After winning the opening two rounds of the FIA World Endurance Championship, Audi heads into the 24 Hours of Le Mans with momentum on its side.
The German manufacturer, seeking its 14th overall victory in the endurance classic, has arguably made the biggest off-season gains with its updated Audi R18 e-tron quattro, which has been able to take the fight to Porsche and Toyota this season.
According to Head of Audi LMP1 Chris Reinke, the disappointments from the second half of the season last year helped motivate the turnaround, which puts the three-car squad firmly as one of the favorites for next month.
“We had to [make improvements],” Reinke said. “It didn’t look too bad at the beginning of last year but at the end we lost the World Championship.
“For sure, our target is not only to win Le Mans but also win the World Championship.
“If you’ve fallen out on one of your goals, you will adjust something to make sure next year you have a better chance of not missing out.”
Some of the biggest improvements have come in the power and aero departments, with the car doubling its hybrid output and capacity, thanks to a move to the 4 MJ subclass.
There’s also been updates in aero efficiency, namely with how the airflow is routed around the chassis, coupled with suspension updates as well.
“For sure we are getting good driver feedback about the confidence in all different speeds, from a stable aero balance of the car,” Reinke said.
The Andre Lotterer, Benoit Treluyer and Marcel Fassler-driven Audi claimed victory at Spa last weekend in Le Mans aero trim, a package that surprised many for not only its straight-line speed but improved cornering ability.
Reinke, who hasn’t ruled out running the low-downforce package in other FIA WEC races post-Le Mans, isn’t expecting to see a change in performance for the R18, although he’ll be keeping an eye on the competition.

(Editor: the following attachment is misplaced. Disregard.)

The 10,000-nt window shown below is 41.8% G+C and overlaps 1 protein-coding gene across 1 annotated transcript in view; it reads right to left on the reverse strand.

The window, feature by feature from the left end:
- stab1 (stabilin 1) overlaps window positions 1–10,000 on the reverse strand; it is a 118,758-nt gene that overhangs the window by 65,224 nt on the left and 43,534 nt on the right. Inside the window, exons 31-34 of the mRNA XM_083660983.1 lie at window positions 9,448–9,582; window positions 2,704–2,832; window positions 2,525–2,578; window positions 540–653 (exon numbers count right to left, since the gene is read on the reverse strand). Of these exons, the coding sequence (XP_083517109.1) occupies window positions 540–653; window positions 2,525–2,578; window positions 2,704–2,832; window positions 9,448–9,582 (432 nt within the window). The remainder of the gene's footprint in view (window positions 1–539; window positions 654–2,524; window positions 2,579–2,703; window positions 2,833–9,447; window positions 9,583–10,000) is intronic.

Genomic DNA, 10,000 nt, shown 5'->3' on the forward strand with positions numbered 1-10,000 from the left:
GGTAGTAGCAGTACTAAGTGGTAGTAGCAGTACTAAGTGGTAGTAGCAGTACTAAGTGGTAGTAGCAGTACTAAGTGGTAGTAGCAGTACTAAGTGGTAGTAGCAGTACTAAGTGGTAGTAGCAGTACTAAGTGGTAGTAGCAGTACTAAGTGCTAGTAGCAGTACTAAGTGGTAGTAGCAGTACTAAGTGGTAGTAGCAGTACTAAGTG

“I think the main philosophy is that we’ve stayed with the same car. I wouldn’t expect too dramatic of a difference,” he said.
“When it comes to outright speed on the straights, I expect the most excitement by the Nissan, to be honest. In that particular [element], I’m looking forward to seeing the Nissan down the straight.”
Following a 30-hour simulation test at Paul Ricard and further testing in the low-downforce kit at Monza, an additional endurance test is planned this month prior to the Le Mans Test Day on May 31.
Reinke admits there is still some work to be done in order to be fully prepared for the twice-around-the-clock enduro, but nothing out of the ordinary given the current timeframe.
“We feel confident that we are in a good stage in the preparation phase,” he said. “We’re not all the way there yet. But that’s still within the process… There’s no need to panic but there’s still things to be sorted out.”
With the top-speed advantage of the Porsche 919 Hybrid, which has moved from the 6 to 8 MJ hybrid subclass this year, Reinke noted its a strength of their concept at Le Mans.
However, Reinke still remains bullish over Audi’s overall package, which he feels can contend for the race.
“It’s about picking each category,” he said. “We haven’t been on pole but we came to win the race and we won the race.
“What is overall performance? Overall performance is the top step of the podium, period. That’s how simple we define it.
“We have two great competitors out there, which we fully respect their technical competence. We’re confident about Le Mans and are ready for the competition.”